• You’ll appear more professional and become much more credible, which is a competitive advantage.
  • Your business and your writing can be found easily by your target audience and other interested parties.
  • You can get more customers and grow your business faster.
  • You can have an online location for your business that’s 100 percent under your control, compared to social media profiles that are not.

To be successful when you write for a living, it’s important to have a website so you and your business can reap all the benefits and advantages that go with having one.

5. Not Improving Your Knowledge and Skills

writing mistakes
You have to grow, so your writing can grow, too.

Have you heard that the only constant thing in life is change?

Even though you had up-to-date knowledge and skills when you started writing for a living, since then, you’ve been so busy trying to make ends meet that improving yourself hasn’t been a priority.

But one thing you need to realize is that when your skills and knowledge are obsolete as a professional writer, you can become irrelevant in the market. In addition, meeting the needs of your target audience and providing value through your writing can become very difficult and almost impossible. If you can’t provide value, most likely you will struggle to earn a living with your writing.

Let’s consider a writer whose work was doing very well some years ago. At that time, his target readers were reading offline and he was able to engage them quite well. But things have changed, and they’re now online readers who hardly ever read anything offline.

Knowing that writing for online readers is totally different from writing for people who read offline, do you think this writer can succeed today without learning to write for online readers? Most likely not.

Don’t forget that any money spent on improving yourself is an investment in your business. And before you even think of spending any money, have you taken advantage of all the high-quality resources available online? Remember that these free and paid resources are available in various formats, so you can choose the one you prefer, whether it’s reading blog posts and guides, listening to podcasts, watching videos or webinars, and so on.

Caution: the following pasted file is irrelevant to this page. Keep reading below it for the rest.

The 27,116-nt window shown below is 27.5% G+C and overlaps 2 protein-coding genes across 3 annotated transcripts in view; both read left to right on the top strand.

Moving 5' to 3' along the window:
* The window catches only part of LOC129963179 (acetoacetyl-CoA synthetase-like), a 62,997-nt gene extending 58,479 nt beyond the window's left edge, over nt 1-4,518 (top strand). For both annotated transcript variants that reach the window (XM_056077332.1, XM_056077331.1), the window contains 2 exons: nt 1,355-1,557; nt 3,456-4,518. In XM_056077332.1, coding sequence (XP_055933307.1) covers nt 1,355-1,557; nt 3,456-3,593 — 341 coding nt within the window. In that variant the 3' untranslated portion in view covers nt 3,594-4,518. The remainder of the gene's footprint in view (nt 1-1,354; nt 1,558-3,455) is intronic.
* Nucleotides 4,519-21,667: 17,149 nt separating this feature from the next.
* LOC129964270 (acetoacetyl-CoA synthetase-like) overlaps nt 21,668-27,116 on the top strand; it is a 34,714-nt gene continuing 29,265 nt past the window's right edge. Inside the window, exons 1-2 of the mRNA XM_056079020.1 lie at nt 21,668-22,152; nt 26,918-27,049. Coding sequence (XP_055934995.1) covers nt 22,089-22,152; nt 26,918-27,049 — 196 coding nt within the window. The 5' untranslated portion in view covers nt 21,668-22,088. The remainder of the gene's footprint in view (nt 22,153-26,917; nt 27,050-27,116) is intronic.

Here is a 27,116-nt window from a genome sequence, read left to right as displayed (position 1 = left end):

To be successful, you need to be current and up to date in your area of specialization so you can remain relevant and always provide value. This can also position you as an expert, making it easier and faster for you to make more money with your writing.

6. Not Taking Good Care of Your Health

If you think all those aches and pains you’re always having are part of the price you must pay to achieve success in your writing business, you’re making a big mistake.

As a professional writer, making poor health choices on a regular basis can result in chronic health conditions that may prevent you, physically and mentally, from being able to write. And it goes without saying that this can make success impossible.

When you take good care of your physical and mental health, you’ll help your body and mind perform optimally, which can go a long way to boost your productivity as a writer.

So let’s quickly take a look at some healthy habits you can adopt to take good care of your health:

  • Alternate between sitting and standing throughout the day instead of sitting down for prolonged periods of time.
  • Drink plenty of water and tea instead of drinking so much coffee, soda, and alcohol.
  • Try to apply the 20-20-20 rule and avoid staring at the computer screen for long periods of time.
  • Try to plan your meals and snacks in advance and stock up on healthy choices instead of consuming unhealthy food and snacks all the time.
  • Plan your day in advance so that you can schedule time to write, time to eat, time for short breaks, and so on.
  • Find reasons and excuses to move your body more often and exercise more. Even a 15-minute walk is better than nothing.
  • Make it a priority to get enough sleep on a daily basis instead of making do with only four or five hours of sleep every day.

Don’t forget that by taking good care of your health, you stand a better chance of increasing your productivity, which can also speed up your success.

Avoid Big Mistakes to Ensure Success

writing mistakes
Be smart and avoid the easy, obvious mistakes, so you can succeed faster.

Even though it can be an exciting dream come true when you start writing for a living, you must understand that you’re running a business. And just like in a lot of businesses, mistakes can happen.

But to succeed quickly, it’s in your best interest to avoid the writing and business mistakes that can delay, limit, or even prevent your success.

By going out of your way to avoid them from the beginning, you stand a much better chance of becoming successful, at a faster rate.

About the Author Sola Kehinde

Sola Kehinde is a freelance content writer for hire with 10+ years of corporate business management experience. She helps businesses of all sizes create engaging blog posts, case studies, guides, tutorials and eBooks that attract and convert. When she’s not writing, you’ll find her drinking green tea, watching movies or curled up with a good book. Visit her writing portfolio here.